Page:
Illinois leaders should resolve to foster economic reform in 2023

If the Illinois business community needs one New Year’s resolution from its political leaders in 2023, it’s this: stop relying on short-term gimmicks to drive business growth and build on the need for long-term structural changes that businesses need. Attracts, encourages entrepreneurship, take action. And draw the inhabitants.

It is clear that a quick fix will not help our government. Illinois is suffering from one of the worst unemployment rates in the nation and one of the worst economic recoveries from the COVID-19 pandemic. For the ninth year in a row, Illinoisans have sought better opportunities in other states.

Illinois’ failure to woo manufacturers in the EV industry shows the limits of offering short-term solutions like tax incentives alone. When Illinois Gov. J.B. Pritzker signed the Electric Vehicle Rebuild Act of 2021, the governor hoped the package’s tax credits for electric vehicle and parts manufacturers would help Illinois “become one of the leading electric vehicle hubs in the nation.” The country will become Since then, as WTTW reported, only one parts manufacturer has signed a contract under the law.

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Similarly, reliance on temporary federal funding for business development programs continues to this extent. At the end of 2022, the U.S. Treasury announced $354.6 million in federal funding to support four state small business credit programs designed to help small and minority-owned businesses in Illinois, to capitalize get access Although these programs may help entrepreneurs get their business off the ground, short-term funding is no guarantee that they will survive and thrive in Illinois’ overtaxed and overregulated environment.

Business owners deserve more. Especially considering the many obstacles they face trying to grow in Illinois.

More entrepreneurs apply to start up but then don’t open a business in Illinois than any other Midwestern state. In 2021, Illinois received more new business applications than any other Midwestern state, but only 6.7 percent of those applications were expected to result in business formation within a year of application.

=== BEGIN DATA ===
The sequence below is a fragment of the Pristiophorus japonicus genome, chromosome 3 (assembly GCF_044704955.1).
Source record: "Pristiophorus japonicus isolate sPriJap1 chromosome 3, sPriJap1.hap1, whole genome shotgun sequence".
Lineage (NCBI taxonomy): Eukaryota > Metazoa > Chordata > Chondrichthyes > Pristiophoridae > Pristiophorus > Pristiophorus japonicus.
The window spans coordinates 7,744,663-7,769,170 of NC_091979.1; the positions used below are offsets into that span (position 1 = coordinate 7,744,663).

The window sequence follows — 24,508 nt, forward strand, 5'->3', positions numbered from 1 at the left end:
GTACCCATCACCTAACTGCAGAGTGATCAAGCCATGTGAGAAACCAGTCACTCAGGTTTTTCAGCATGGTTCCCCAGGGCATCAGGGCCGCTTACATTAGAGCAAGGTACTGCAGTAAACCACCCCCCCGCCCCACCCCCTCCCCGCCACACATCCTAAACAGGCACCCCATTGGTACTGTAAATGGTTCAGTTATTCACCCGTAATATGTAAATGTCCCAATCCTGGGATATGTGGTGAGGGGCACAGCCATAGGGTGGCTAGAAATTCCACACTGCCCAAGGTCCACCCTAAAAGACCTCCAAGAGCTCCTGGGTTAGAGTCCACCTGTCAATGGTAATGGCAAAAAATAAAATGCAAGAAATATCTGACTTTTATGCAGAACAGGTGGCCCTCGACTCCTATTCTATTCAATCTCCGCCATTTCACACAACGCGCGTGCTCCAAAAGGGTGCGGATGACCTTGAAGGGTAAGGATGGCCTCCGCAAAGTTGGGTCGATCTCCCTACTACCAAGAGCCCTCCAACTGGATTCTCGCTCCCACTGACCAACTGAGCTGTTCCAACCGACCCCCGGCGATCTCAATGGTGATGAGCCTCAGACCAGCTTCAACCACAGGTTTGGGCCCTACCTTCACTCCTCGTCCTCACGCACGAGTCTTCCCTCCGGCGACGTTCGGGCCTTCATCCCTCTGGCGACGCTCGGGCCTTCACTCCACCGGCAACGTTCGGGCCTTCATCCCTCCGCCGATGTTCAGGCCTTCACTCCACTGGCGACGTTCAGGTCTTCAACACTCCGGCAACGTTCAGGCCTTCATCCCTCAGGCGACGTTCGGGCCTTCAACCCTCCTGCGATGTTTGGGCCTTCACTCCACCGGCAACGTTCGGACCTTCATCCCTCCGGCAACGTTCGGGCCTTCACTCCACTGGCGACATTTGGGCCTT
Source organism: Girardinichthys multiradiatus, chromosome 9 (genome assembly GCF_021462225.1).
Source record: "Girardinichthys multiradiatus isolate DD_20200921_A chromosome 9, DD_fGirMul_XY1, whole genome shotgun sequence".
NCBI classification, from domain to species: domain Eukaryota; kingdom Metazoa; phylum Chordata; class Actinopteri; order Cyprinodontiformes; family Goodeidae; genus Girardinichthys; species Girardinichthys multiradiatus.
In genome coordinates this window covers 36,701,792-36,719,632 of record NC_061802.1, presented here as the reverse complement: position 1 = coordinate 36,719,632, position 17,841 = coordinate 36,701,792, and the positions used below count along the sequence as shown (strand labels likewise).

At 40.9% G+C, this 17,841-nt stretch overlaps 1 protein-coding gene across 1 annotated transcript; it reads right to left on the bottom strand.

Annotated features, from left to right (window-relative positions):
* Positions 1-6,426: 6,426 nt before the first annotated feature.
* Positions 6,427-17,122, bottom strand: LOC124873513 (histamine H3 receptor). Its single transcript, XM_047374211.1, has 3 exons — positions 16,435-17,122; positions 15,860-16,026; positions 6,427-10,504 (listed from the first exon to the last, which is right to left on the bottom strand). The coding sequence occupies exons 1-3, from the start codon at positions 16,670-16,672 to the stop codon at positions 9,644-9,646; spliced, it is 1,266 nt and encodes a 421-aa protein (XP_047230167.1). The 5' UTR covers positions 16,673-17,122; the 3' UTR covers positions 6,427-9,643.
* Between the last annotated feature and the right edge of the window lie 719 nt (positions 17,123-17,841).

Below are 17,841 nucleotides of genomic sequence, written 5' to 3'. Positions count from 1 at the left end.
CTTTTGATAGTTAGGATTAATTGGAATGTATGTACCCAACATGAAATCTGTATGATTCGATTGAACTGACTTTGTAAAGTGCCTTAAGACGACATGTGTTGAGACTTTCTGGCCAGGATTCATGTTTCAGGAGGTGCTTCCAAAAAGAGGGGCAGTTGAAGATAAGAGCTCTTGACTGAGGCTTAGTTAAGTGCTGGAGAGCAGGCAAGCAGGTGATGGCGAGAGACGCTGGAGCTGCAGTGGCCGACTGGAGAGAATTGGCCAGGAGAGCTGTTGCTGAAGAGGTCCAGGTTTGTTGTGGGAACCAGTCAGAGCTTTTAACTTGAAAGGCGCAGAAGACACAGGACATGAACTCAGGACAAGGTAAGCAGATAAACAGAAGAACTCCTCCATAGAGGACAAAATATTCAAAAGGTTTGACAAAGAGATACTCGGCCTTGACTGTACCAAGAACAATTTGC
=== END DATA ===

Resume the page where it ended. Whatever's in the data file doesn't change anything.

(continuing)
That means Illinois has a poor track record of turning applications into actual businesses that offer jobs. Something unique about the Illinois process hinders entrepreneurs.

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There are so many compounding costs for the state that it creates challenges. Illinois is the third most burdensome regulatory code in the United States with 278,475 individual restrictions and requirements. And the state recently raised its high unemployment taxes in an effort to fill the unemployment trust fund — a forced fallout from the mismanagement of federal COVID-19 relief aid.

Structural reforms that lower taxes and reduce regulation will give all Illinois businesses the freedom to thrive as they begin and continue to grow.

Where do we start?

Political leaders can focus on quick fixes and take clear steps to identify outdated and difficult-to-repeal regulations. Shortening Illinois’ costly regulations frees up resources that small business owners can use to reinvest in their businesses.

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Next, pension and wealth tax reforms provide a guarantee of security for businesses looking to invest. These reforms will also help them attract and keep talent here. Adopting a harmless pension reform plan would preserve the government’s pension promises to current workers and retirees while allowing future benefits to be adjusted. This could streamline the state’s finances and help lower property taxes.

Finally, the property tax moratorium prevents local governments subject to the Property Tax Extension Limitation Act from raising property tax increases without voter approval. This will put limits on government spending so that businesses and workers can find stability.

Long-term structural reforms are necessary to help Illinois’ short-term economic development plans achieve the business growth they promise. We have an opportunity to make 2023 the year of growth in Illinois, but our elected leaders must find their resolve.

• Matt Paprocki is president of the Illinois Institute of Politics, a nonpartisan research organization.



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